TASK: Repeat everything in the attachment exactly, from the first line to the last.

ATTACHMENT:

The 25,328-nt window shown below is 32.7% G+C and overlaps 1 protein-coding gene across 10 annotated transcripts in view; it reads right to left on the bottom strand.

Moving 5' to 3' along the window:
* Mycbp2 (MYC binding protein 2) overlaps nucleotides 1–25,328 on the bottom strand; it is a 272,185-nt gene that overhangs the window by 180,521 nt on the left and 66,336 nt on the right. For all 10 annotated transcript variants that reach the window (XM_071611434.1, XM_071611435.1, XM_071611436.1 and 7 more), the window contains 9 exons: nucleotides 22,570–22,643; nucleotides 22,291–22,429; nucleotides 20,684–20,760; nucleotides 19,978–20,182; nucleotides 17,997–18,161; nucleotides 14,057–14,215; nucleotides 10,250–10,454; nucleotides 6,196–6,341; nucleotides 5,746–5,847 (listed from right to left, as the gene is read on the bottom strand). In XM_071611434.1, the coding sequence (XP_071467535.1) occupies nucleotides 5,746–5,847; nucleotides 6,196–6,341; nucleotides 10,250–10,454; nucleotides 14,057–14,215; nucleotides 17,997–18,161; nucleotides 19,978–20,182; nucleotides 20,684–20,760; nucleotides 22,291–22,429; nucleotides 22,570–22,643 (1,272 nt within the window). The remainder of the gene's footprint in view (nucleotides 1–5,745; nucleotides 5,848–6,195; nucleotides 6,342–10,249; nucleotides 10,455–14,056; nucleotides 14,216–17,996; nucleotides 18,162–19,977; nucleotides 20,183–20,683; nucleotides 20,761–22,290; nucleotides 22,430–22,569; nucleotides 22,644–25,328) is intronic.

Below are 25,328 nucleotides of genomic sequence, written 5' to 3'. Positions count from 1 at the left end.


The 25,328-nt window shown below is 32.7% G+C and overlaps 1 protein-coding gene across 10 annotated transcripts in view; it reads right to left on the bottom strand.

Moving 5' to 3' along the window:
* Mycbp2 (MYC binding protein 2) overlaps nucleotides 1–25,328 on the bottom strand; it is a 272,185-nt gene that overhangs the window by 180,521 nt on the left and 66,336 nt on the right. For all 10 annotated transcript variants that reach the window (XM_071611434.1, XM_071611435.1, XM_071611436.1 and 7 more), the window contains 9 exons: nucleotides 22,570–22,643; nucleotides 22,291–22,429; nucleotides 20,684–20,760; nucleotides 19,978–20,182; nucleotides 17,997–18,161; nucleotides 14,057–14,215; nucleotides 10,250–10,454; nucleotides 6,196–6,341; nucleotides 5,746–5,847 (listed from right to left, as the gene is read on the bottom strand). In XM_071611434.1, the coding sequence (XP_071467535.1) occupies nucleotides 5,746–5,847; nucleotides 6,196–6,341; nucleotides 10,250–10,454; nucleotides 14,057–14,215; nucleotides 17,997–18,161; nucleotides 19,978–20,182; nucleotides 20,684–20,760; nucleotides 22,291–22,429; nucleotides 22,570–22,643 (1,272 nt within the window). The remainder of the gene's footprint in view (nucleotides 1–5,745; nucleotides 5,848–6,195; nucleotides 6,342–10,249; nucleotides 10,455–14,056; nucleotides 14,216–17,996; nucleotides 18,162–19,977; nucleotides 20,183–20,683; nucleotides 20,761–22,290; nucleotides 22,430–22,569; nucleotides 22,644–25,328) is intronic.

Below are 25,328 nucleotides of genomic sequence, written 5' to 3'. Positions count from 1 at the left end.